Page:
Broyles' only explanation for his celebration penalty was that he felt like the team â€œneeded a spark.â€
Down four touchdowns, OU sure needed a spark. But Broyles' high-stepping was too much too late.
But Broyles is not alone in trying to spark a team via excessive celebration.
Three years ago against Florida, Georgia coach Mark Richt famously ordered his players to rush to the end zone and celebrate the Bulldogs' first touchdown. The ruckus drew two unsportsmanlike conduct penalties, forcing Georgia to kick off from its own 8-yard line; but the Bulldogs went on to win, 42-30.
â€œHe's got more guts than me,â€ Stoops joked. â€œI haven't had to get guys fired up usually.â€
Stills is not available to the media this week to explain what it felt like to be him at that moment (Stoops limited player availability this week to just a few players).
But Stoops did explain why celebration penalties draw so much of his ire.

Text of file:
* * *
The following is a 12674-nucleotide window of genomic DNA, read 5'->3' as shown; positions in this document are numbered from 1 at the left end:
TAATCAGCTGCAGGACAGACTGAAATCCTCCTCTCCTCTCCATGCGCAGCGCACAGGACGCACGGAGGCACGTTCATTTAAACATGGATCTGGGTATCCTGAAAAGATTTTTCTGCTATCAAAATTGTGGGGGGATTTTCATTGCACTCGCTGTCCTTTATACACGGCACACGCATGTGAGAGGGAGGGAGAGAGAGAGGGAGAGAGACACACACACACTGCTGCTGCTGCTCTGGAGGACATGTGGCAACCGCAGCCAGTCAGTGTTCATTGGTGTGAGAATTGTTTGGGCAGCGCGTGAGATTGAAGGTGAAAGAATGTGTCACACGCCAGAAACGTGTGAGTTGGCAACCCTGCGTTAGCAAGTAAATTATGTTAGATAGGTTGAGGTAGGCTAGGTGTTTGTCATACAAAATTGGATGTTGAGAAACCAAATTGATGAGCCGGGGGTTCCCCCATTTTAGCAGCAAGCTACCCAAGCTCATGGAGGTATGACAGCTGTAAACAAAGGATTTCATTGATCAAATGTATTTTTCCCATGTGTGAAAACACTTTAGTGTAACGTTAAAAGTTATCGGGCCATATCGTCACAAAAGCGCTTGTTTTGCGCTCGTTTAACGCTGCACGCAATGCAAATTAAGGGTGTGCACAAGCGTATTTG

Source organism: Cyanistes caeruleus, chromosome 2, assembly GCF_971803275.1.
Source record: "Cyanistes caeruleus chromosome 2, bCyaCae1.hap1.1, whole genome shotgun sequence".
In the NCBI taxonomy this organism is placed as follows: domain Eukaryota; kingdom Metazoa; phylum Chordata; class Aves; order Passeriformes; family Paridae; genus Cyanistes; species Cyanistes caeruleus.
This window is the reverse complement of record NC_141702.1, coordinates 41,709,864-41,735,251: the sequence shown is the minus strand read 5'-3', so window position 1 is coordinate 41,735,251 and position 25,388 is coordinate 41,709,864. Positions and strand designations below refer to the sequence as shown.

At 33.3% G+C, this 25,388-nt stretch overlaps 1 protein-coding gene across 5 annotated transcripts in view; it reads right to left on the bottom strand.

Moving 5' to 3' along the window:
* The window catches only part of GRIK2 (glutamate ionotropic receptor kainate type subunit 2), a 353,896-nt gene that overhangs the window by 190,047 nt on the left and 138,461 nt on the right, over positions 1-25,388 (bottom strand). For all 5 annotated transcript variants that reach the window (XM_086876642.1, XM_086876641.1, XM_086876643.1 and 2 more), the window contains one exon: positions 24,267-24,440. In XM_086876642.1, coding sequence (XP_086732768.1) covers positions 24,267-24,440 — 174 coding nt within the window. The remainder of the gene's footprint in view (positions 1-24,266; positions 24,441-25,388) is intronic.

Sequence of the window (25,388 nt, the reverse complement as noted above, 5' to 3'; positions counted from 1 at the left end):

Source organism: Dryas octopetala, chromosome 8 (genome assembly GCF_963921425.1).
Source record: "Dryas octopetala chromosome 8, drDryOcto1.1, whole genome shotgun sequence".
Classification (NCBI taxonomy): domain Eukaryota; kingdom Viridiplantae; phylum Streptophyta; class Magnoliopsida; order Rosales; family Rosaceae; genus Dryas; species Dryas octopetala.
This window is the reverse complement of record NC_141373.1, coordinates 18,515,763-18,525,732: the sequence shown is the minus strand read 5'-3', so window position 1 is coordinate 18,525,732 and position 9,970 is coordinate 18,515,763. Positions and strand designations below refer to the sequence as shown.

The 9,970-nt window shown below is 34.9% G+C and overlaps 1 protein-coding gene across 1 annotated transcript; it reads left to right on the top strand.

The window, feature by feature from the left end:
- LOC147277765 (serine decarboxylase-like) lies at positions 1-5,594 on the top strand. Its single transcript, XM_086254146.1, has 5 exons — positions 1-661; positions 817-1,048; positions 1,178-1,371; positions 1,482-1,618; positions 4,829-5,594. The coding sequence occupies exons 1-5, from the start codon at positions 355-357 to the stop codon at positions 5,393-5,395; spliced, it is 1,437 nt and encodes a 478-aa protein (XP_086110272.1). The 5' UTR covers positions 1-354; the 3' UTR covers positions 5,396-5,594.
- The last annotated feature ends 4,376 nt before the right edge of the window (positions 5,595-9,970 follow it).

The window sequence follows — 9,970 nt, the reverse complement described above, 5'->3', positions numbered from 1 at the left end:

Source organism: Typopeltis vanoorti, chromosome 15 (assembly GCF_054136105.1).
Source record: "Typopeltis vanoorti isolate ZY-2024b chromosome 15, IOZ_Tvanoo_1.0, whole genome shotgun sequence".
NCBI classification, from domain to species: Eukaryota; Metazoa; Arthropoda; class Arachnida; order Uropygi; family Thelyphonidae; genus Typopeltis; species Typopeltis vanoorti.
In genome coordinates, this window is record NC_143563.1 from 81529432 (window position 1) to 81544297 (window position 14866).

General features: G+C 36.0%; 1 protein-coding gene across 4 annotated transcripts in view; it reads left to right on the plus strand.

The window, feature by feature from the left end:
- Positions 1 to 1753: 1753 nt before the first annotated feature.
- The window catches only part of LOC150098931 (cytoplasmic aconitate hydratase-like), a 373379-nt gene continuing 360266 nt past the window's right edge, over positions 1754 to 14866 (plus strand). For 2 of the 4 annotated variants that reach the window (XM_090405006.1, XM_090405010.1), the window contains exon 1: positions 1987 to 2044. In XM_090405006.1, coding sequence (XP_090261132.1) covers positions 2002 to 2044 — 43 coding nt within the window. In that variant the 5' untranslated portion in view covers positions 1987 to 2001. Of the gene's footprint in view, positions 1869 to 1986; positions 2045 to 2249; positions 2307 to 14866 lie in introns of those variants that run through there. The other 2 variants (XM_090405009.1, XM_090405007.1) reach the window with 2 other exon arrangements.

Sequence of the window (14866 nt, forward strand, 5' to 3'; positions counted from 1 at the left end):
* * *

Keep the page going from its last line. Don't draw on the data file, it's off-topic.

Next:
â€œAny action that way to me is â€¦ football is the ultimate team sport,â€ he said. â€œThose linemen protected Landry Jones to get that ball off. Landry couldn't have thrown a better ball into the wind to put it right where it needed to be. Running backs protected for him or they've been running the ball, getting hammered to suck up the safeties to get him behind everybody. So it isn't just you who made the play. If you're a tennis player or a golfer, you do all you want. There's a lot of parts to what happened there.
â€œThen, to have to kick the ball off from the 15-yard line into a 20 mile an hour north wind, is not what you want to do. It just negates the touchdown and gives the other team the opportunity to get right back at you.â€
But pressed and pressed, Stoops finally admitted he once exempted a player from a celebration penalty.
â€œThe only time I thought it was great was when we won the Holiday Bowl (in 2005), Clint Ingram intercepted the ball,â€ Stoops said. â€œHe knew the game was over.â€
â€œHe punted the ball into the stands. I jumped on him and said, â€˜That's the best.'â€